Top budget desktop PCs
Aimed at the value-conscious, these budget desktops will tackle your computing needs without breaking the bank
Acer Aspire X3400 Review, by David Murphy September 24, 2010
Great price-to-performance ratio
Large number of USB ports for external connections
Internal construction limits upgrades
External connection options lack diversity
Bottom Line: Acer's inexpensive Aspire X3400 makes a strong showing for a reasonable price.
At first glance, you might notice a similarity between the $450 Acer Aspire X3400 and the $600 Gateway SX2311-03 budget desktop (prices as of September 24, 2010). But even though both budget desktops have comparably modest dimensions and a certain likeness in general appearance (minus some glossy paneling here and there), they are by no means twins in construction and features. Acer's budget PC is inexpensive enough to make it a compelling--but not perfect--package.
Part of the reason for the Acer's system low cost is its triple-core AMD Athlon II X3 435 processor, clocked at 2.9GHz. The SX2311-03 is equipped with a quad-core Phenom II X4 820. Both systems share the same amount of DDR3 memory--4GB in total--though Acer also cuts the storage capacity of its desktop to 500GB versus the SX2311-03's 1TB.
Even given these variations, however, the two systems are fairly even in general performance. Acer's X3400 hits a score of 104 on our WorldBench 6 test suite--4 points behind Gateway's SX2311-03. But both systems pale next to Gateway's midsize tower PC, the SX2840-01 ($560), which earned a mark of 118 on WorldBench 6. Predictably (given their budget configurations) none of the three systems delivered playable frame rates on our gaming benchmarks.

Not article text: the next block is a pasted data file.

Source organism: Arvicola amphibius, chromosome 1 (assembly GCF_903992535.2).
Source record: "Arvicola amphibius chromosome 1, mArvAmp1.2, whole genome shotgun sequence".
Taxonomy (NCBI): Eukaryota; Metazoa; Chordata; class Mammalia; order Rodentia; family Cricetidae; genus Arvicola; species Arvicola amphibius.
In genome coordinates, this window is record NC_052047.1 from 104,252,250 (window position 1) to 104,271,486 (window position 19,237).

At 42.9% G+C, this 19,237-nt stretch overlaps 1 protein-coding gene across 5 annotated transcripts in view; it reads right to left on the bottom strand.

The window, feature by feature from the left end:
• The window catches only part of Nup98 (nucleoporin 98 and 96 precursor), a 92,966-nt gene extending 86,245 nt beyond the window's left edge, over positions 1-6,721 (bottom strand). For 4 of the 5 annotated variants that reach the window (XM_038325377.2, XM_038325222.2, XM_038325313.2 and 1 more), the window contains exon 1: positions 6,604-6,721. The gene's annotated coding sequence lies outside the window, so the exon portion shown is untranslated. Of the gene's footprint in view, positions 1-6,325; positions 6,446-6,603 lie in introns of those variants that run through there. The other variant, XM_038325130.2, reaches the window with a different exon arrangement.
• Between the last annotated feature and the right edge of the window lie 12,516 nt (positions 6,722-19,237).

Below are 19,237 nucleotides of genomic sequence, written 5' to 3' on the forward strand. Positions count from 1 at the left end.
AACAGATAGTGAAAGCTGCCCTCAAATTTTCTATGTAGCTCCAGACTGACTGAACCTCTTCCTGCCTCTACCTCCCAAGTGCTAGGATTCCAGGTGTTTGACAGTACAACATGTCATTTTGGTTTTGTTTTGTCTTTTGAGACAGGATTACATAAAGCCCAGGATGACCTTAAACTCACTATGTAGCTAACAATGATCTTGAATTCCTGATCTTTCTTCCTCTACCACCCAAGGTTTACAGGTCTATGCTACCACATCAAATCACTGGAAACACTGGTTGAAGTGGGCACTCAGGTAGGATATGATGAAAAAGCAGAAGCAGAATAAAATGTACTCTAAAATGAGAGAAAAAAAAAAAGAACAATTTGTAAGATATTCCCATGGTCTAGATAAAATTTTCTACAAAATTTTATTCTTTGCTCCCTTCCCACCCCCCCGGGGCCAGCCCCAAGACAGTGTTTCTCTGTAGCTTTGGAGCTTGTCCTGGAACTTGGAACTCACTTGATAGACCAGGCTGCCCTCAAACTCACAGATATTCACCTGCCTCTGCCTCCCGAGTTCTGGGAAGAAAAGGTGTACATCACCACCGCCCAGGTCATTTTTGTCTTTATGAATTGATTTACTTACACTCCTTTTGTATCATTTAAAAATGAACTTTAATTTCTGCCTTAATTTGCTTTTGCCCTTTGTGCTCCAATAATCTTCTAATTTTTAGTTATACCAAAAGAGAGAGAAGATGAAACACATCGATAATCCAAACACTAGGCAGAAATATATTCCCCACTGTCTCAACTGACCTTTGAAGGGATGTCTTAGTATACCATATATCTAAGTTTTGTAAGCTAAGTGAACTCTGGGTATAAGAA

Overall, the X3400 look is bit less appealing than the Gateway SX2311-03's. The glossy paneling on Gateway's system presents a smoother, cleaner look than the paneling on the Acer desktop. Nevertheless, we appreciated Acer's design decision to conceal the system's DVD burner and front-side ports beneath those panels.
The X3400's interior is less impressive. As inside the Gateway SX2311-03, you can't access the hard drive area without first removing the optical drive. More annoyingly, you can't remove or insert memory without doing the same thing. There are no free bays for additional 3.5- or 5.25-inch devices, though two open slots remain on the motherboard for a PCI Express x16 and PCI Express x1 add-on card. No part of the system is screwless.
Acer's X3400 matches Gateway's SX2311-03 in overall connectivity, with five USB ports and a multiformat card reader on the front, and four more USB ports, a gigabit ethernet port, an eSATA port, a VGA port, an HDMI port, and integrated 5.1 surround sound on the rear. HDMI essentially replaces what would otherwise be a standard DVI port, leaving but one eSATA port as the only real "next-generation" offering either system shares. Gateway's SX2311-03 does distinguish itself by offering integrated Wireless-N connectivity, however.
We enjoyed the keyboard that comes bundled with the X3400; it includes a few additional buttons--and a volume wheel built directly into the keyboard's side--for one-touch application launching and media control. The mouse is a generic two-button model, serviceable but uninteresting.
The Acer Aspire X3400 and the Gateway SX2311-03 are equals in features and performance, minus a little storage capacity here and some integrated wireless there, but the the X3400 significantly lower price puts it ahead.
The X3400 also beats out on the only even cheaper category of desktop PCs: compact desktops. If price is of less concern, however, Gateway's "other" desktop, the SX2840-01, pulls ahead of the X3400 in features ever so slightly.